The Rise in Linux Desktop Usage

Linux has come a long way since the days of being a small project belonging to one developer, Linus Torvalds. Although it's not always immediately obvious Linux is now ubiquitous: in consumer and embedded devices, in the servers that host and power much of the internet, in mobile phones through Android and in through initiatives like Googles Chromebook and ChromeOS which are now capable of running Linux applications. Even areas like computer gaming, long considered the exclusive of domain of Microsoft windows and console manufacturers such as Sony and Nintendo are seeing significant signs of Linux activity.

Despite this, the desktop is one area not yet conquered by Linux and media articles enthusiastically predicting that the coming year would be 'the year of the Linux desktop' have long been something of a running, perennial joke.

As software developers Turbosoft is guided by our market, our customers, when making development decisions. Internally, Linux is popular amongst our technical staff but our customers live largely within the world of business and government and that's traditionally somewhere where Microsoft products have dominated.

But we believe that's changing.

Perhaps that’s because of the ever-increasing maturity of the Linux platform, perhaps the business word feels at ease with the pace of updates and support from hardware manufacturers, perhaps even a shift to cloud and browser based applications has freed users from being anchored to a particular set of software packages tied to specific operating system.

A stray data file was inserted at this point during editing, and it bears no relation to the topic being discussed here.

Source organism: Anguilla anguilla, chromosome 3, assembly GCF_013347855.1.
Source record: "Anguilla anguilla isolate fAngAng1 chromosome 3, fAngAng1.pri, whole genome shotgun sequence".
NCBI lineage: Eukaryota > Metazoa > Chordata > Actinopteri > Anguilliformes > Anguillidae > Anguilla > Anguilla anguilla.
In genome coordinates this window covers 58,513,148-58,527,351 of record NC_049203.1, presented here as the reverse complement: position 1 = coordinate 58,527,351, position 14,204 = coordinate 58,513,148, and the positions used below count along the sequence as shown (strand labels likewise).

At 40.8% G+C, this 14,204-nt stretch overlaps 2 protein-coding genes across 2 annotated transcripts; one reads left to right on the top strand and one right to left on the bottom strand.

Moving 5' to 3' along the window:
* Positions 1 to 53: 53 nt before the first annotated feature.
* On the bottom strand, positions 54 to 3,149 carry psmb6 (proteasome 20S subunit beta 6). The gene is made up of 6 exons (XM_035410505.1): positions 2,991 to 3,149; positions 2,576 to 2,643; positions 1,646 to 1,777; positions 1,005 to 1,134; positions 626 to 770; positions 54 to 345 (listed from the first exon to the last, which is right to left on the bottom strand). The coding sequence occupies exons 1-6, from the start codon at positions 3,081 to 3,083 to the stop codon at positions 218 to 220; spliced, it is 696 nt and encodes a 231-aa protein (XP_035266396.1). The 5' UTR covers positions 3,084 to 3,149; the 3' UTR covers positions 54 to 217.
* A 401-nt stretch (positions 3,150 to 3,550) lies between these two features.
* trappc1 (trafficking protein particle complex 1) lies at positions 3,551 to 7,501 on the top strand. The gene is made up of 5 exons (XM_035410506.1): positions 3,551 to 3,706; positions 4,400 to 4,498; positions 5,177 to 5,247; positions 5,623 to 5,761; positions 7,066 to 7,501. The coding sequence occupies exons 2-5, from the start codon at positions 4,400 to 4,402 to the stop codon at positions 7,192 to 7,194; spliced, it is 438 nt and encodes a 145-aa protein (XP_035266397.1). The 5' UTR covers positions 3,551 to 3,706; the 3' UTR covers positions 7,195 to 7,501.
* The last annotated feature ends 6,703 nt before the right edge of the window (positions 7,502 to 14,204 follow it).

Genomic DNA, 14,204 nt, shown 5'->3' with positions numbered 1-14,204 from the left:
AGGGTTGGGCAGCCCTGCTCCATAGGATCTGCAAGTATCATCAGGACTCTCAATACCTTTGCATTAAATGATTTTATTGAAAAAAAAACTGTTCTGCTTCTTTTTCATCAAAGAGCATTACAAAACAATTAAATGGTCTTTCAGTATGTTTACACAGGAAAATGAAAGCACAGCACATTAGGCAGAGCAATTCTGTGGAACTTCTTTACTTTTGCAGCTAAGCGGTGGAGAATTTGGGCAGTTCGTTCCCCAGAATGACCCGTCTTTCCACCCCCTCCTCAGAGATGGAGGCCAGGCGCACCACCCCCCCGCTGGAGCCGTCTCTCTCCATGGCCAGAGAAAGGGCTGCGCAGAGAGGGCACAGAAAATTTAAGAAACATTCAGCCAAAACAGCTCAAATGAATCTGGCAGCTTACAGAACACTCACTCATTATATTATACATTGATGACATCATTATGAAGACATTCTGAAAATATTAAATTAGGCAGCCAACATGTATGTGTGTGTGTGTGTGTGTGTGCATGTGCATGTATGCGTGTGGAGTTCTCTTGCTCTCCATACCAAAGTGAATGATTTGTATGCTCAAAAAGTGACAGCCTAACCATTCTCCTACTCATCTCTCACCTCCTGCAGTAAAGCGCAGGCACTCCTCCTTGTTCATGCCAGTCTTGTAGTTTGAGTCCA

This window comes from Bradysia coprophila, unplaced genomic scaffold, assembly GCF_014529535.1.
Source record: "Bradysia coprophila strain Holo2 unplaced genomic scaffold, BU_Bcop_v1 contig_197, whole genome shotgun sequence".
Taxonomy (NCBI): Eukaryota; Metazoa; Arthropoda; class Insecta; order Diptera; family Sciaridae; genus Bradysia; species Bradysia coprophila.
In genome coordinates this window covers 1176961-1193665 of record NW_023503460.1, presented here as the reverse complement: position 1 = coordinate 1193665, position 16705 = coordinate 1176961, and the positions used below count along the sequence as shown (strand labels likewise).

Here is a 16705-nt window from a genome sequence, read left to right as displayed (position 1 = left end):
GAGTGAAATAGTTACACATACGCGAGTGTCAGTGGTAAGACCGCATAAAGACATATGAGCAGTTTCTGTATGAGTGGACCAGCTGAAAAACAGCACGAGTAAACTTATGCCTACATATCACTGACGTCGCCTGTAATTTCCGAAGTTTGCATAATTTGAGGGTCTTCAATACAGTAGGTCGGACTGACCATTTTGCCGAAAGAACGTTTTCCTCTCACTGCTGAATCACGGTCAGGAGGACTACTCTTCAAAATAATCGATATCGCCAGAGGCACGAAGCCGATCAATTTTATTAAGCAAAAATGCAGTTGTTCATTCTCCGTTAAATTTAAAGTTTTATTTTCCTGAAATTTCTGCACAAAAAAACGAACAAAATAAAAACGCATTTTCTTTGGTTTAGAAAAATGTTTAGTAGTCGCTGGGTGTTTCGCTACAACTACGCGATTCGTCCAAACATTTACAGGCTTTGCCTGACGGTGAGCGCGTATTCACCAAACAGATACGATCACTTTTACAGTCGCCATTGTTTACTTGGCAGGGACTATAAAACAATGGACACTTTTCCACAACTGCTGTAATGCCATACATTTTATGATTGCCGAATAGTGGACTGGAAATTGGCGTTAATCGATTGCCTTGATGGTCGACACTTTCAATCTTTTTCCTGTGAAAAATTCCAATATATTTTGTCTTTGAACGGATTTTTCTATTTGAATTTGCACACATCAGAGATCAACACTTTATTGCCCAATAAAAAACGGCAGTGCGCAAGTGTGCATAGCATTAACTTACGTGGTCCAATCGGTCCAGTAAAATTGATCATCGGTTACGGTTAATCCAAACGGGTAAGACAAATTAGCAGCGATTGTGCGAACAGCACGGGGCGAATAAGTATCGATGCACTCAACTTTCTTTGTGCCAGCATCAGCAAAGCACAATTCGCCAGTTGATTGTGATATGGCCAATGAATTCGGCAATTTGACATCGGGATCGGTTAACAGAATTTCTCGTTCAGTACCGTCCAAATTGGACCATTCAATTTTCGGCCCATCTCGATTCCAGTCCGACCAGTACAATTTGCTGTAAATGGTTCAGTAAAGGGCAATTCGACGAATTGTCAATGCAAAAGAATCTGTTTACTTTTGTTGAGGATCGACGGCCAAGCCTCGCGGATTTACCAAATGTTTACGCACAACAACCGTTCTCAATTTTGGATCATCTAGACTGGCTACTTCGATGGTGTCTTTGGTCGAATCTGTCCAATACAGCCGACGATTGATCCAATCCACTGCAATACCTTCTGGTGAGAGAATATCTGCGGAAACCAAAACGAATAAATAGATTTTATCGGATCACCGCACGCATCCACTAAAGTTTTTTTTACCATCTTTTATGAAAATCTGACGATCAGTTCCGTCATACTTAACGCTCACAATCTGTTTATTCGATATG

Regardless of the reason and regardless of the actual Linux usage numbers (there are many varying claims), over the last few years Turbosoft has seen a surge in requests for a native Linux product. It’s become an operating system that is impossible to ignore from a software developers’ point of view.

Linux, Ubuntu, Gnome.

A Linux desktop running Ubuntu 18.04. Ocubax-flickr, CC 2.0

Turbosoft has listened and recently released TTerm For Linux which has been received exceptionally well by the market thus far.

TTerm for Linux has all the features of our Windows based terminal emulation product TTWin 4 has including support for more than 80 terminal emulation types such as VT220, IBM 3270, IBM5250, Stratus V103, Data General, HP 70092, IBM 3151, Wyse 60 and many more. In fact, as with TTWin, TTerm for Linux has more terminals than any other product on the market.

TTerm for Linux has been very attractive for customers running both traditional Linux desktops as well as Linux based thin client devices with the product being particularly easy to configure and deploy.

TTerm for Linux supports standard and secure connections such as Telnet, SSH and SSL as well as connection mechanisms such as Hewlett Packard NSVT. TTerm for Linux also has macro support with an assistant to make creating and running a macro exceptionally easy.

TTerm for Linux, terminal emulation.

TTerm for Linux, terminal emulation.

With its wide range of terminal and transport support as well as an extensive range of features to make the user as productive as possible, TTerm for Linux is truly the most cost-effective terminal emulation product for Linux desktops.

If you would like to evaluate TTerm for Linux, please Contact Turbosoft at any time. For full specifications, including officially supported Linux distributions visit the TTerm For Linux product page.

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